"We want this to be a news site. This is not a site for you to post your personal blog about your dog just getting a new shampoo and he's really feeling great today . . . by having The Associated Press content featured so prominently throughout the site we feel we put people in the right mood to write the sorts of stories that we'd like to see."
Mike Davidson,Newsvine CEO, in an ITN interview, Jan. 26 2006.
Photo Linked From: http://2005.sxsw.com/img/panelists/mike_davidson.jpg
Newsvine is reviewed on the Corante Network site:
Newsvine is funded by Seattle-based Second Avenue Partners with original ESPN.com CEO Mike Slade and Aquantive founder Nick Hanauer on the company'sBoard of Directors. Mike Davidson is CEO.
The Senior Associate Art Director and Manager of Media Product Development for the Disney Internet Group and Curator of mikeindustries.com, Davidson has worked on many high-profile projects such as the standards-based redesigns of ESPN.com and ABCNews.com Davidson comments on his blog:
Newsvine is a large-scale news media site which gives you almost all the same stories you read on sites like MSNBC and CNN but presents them in a much more attractive package. Attractive not just in looks but in function as well. At Newsvine, we feel strongly that an article.s life only begins the second it is published. It is only when readers interact with it that it achieves its full impact.
You just read an Associated Press story about the fiery riots in France on a major news site. Why shouldn.t you be able to comment on it like you would on a blog entry? At Newsvine you can. Why shouldn.t you be able to chat about it withwhoever else happens to be reading the story at the same time? At Newsvine you can. right within the story itself.
We believe in turning news into conversation, and every page on Newsvine.com is designed to do precisely that. So even though at launch, Newsvine will have almost all the same stories the biggest news sites have, how can we possibly replace the great exclusive reporting that outfits like ESPN, The New York Times, and The Washington Post produce? We can't. And we don't want to.
Seeding The Vine
Companies like ESPN are terrific at providing the sort of in-depth coverage of sporting events that no one else in the world can. They are experts and spectacular at what they do. For that reason, we want to point you to ESPN.com (and any other site for that matter) whenever there is a great article to be read over there. We do this via a process we call "Seeding Newsvine". Simply save our Seed Newsvine. button (a bookmarklet) to your browser and click it whenever you read a great story anywhere on the web. Tag it with words to describe it (e.g. .alex-rodriguez, baseball, world-series.) and a link to the original story, along with your comment, will automatically appear at the following pages:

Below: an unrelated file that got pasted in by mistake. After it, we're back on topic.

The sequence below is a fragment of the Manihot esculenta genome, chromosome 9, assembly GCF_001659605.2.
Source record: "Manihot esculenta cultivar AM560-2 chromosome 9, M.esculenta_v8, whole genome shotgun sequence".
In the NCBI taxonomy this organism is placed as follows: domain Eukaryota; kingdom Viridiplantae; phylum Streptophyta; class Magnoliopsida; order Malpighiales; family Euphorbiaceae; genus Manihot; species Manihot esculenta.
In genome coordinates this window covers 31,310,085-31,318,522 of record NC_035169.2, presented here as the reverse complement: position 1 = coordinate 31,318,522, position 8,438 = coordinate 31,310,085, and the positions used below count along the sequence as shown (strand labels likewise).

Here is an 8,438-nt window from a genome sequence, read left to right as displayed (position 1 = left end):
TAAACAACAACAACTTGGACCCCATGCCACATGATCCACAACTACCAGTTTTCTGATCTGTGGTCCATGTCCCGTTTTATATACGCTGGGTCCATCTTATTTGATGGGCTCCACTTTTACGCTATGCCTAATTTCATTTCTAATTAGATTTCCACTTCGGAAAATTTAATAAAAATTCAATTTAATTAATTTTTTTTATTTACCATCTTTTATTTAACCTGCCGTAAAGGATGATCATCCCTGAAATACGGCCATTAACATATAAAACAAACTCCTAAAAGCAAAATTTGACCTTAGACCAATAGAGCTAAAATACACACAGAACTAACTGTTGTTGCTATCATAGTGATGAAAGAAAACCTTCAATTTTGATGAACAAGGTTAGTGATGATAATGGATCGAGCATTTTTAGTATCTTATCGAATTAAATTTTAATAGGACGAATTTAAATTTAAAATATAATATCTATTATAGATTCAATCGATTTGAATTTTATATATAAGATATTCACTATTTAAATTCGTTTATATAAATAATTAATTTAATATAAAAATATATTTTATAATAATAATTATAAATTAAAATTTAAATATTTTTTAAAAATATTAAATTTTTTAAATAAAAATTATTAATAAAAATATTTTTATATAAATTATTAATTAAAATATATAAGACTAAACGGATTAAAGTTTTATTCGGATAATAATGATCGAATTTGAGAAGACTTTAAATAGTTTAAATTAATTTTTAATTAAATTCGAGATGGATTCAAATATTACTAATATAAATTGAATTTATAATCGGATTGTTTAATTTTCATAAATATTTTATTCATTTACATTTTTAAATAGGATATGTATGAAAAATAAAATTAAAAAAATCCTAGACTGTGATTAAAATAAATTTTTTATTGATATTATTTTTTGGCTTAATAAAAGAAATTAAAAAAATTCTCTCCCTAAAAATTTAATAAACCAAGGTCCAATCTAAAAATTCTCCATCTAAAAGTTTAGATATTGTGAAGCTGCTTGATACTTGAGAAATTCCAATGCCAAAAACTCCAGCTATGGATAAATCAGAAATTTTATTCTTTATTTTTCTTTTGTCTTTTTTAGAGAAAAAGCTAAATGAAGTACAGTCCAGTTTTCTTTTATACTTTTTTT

. . . which brings me to one of my favorite features of Newsvine: our URL structure. Anytime you want news on any subject, say "supreme-court", simply go to newsvine.com/supreme-court and every story we have that is tagged as such will be there. Oh and we also have local news available at urls like .seattle.newsvine.com. and .newyork.newsvine.com..
How does it all stay organized? Newsvine is five people, and we are all quite busy adding features to the site. There is no editor behind a desk deciding what stories are most important. You decide that. Whenever you see a story on Newsvine you think is important, simply click the .Vote. button next to the headline and you.ve just increased the importance score of that story. We feel that thousands of people are better at deciding what's important than one, and that's a major founding premise of Newsvine.
Oh, there's just one more thing. Since Newsvine is essentially produced by its readers, it is only fitting that its readers may also become writers. Anyone can sign up for a free Newsvine account and begin writing their column within minutes. Anytime you write an article or Seed Newsvine with a link to another article, it will appear in your column at .yourname.newsvine.com.) and elsewhere around the site, depending on how it's tagged.